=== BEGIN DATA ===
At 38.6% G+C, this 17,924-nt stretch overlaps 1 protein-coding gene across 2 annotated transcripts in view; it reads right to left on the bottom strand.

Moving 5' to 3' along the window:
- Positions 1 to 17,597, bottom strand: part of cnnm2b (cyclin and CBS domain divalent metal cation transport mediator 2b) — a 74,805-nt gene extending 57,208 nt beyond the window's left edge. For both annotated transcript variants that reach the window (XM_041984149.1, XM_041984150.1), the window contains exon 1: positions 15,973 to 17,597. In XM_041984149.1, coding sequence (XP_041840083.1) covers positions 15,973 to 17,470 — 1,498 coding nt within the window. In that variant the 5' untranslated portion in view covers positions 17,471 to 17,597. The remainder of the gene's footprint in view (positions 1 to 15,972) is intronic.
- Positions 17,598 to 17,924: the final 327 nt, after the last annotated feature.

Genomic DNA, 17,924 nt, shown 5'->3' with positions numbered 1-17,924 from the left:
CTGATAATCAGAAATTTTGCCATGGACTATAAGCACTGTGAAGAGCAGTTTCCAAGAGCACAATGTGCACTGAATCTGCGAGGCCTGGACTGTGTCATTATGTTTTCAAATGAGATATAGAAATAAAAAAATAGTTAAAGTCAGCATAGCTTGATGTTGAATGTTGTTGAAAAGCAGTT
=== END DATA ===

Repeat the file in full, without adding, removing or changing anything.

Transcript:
At 38.6% G+C, this 17,924-nt stretch overlaps 1 protein-coding gene across 2 annotated transcripts in view; it reads right to left on the bottom strand.

Moving 5' to 3' along the window:
- Positions 1 to 17,597, bottom strand: part of cnnm2b (cyclin and CBS domain divalent metal cation transport mediator 2b) — a 74,805-nt gene extending 57,208 nt beyond the window's left edge. For both annotated transcript variants that reach the window (XM_041984149.1, XM_041984150.1), the window contains exon 1: positions 15,973 to 17,597. In XM_041984149.1, coding sequence (XP_041840083.1) covers positions 15,973 to 17,470 — 1,498 coding nt within the window. In that variant the 5' untranslated portion in view covers positions 17,471 to 17,597. The remainder of the gene's footprint in view (positions 1 to 15,972) is intronic.
- Positions 17,598 to 17,924: the final 327 nt, after the last annotated feature.

Genomic DNA, 17,924 nt, shown 5'->3' with positions numbered 1-17,924 from the left:
CTGATAATCAGAAATTTTGCCATGGACTATAAGCACTGTGAAGAGCAGTTTCCAAGAGCACAATGTGCACTGAATCTGCGAGGCCTGGACTGTGTCATTATGTTTTCAAATGAGATATAGAAATAAAAAAATAGTTAAAGTCAGCATAGCTTGATGTTGAATGTTGTTGAAAAGCAGTT